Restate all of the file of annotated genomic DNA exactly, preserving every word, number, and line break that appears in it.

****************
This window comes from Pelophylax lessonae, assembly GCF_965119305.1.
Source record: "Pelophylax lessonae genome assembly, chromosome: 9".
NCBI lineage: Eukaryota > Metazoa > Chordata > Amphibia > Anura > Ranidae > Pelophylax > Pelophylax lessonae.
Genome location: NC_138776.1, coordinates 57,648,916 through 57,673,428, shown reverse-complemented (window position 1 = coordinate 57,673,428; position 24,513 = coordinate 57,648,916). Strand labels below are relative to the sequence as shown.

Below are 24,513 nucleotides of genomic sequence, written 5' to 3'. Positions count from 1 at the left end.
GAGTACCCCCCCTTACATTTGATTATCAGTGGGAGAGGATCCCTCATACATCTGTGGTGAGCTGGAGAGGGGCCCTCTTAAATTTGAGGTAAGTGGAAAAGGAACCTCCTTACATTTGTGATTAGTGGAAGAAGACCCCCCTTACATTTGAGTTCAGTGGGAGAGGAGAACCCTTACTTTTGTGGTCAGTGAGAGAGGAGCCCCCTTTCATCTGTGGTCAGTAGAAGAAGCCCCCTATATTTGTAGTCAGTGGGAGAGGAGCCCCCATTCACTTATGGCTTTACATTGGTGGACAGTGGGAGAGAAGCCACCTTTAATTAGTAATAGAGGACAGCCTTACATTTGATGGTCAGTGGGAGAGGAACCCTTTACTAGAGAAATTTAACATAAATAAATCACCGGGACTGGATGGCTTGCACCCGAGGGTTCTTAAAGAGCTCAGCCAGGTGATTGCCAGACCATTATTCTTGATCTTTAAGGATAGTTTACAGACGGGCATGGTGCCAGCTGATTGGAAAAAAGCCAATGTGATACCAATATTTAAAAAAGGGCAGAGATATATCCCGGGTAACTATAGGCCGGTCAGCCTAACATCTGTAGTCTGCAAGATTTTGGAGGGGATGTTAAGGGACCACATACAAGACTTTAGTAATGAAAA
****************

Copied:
This window comes from Pelophylax lessonae, assembly GCF_965119305.1.
Source record: "Pelophylax lessonae genome assembly, chromosome: 9".
NCBI lineage: Eukaryota > Metazoa > Chordata > Amphibia > Anura > Ranidae > Pelophylax > Pelophylax lessonae.
Genome location: NC_138776.1, coordinates 57,648,916 through 57,673,428, shown reverse-complemented (window position 1 = coordinate 57,673,428; position 24,513 = coordinate 57,648,916). Strand labels below are relative to the sequence as shown.

Below are 24,513 nucleotides of genomic sequence, written 5' to 3'. Positions count from 1 at the left end.
GAGTACCCCCCCTTACATTTGATTATCAGTGGGAGAGGATCCCTCATACATCTGTGGTGAGCTGGAGAGGGGCCCTCTTAAATTTGAGGTAAGTGGAAAAGGAACCTCCTTACATTTGTGATTAGTGGAAGAAGACCCCCCTTACATTTGAGTTCAGTGGGAGAGGAGAACCCTTACTTTTGTGGTCAGTGAGAGAGGAGCCCCCTTTCATCTGTGGTCAGTAGAAGAAGCCCCCTATATTTGTAGTCAGTGGGAGAGGAGCCCCCATTCACTTATGGCTTTACATTGGTGGACAGTGGGAGAGAAGCCACCTTTAATTAGTAATAGAGGACAGCCTTACATTTGATGGTCAGTGGGAGAGGAACCCTTTACTAGAGAAATTTAACATAAATAAATCACCGGGACTGGATGGCTTGCACCCGAGGGTTCTTAAAGAGCTCAGCCAGGTGATTGCCAGACCATTATTCTTGATCTTTAAGGATAGTTTACAGACGGGCATGGTGCCAGCTGATTGGAAAAAAGCCAATGTGATACCAATATTTAAAAAAGGGCAGAGATATATCCCGGGTAACTATAGGCCGGTCAGCCTAACATCTGTAGTCTGCAAGATTTTGGAGGGGATGTTAAGGGACCACATACAAGACTTTAGTAATGAAAA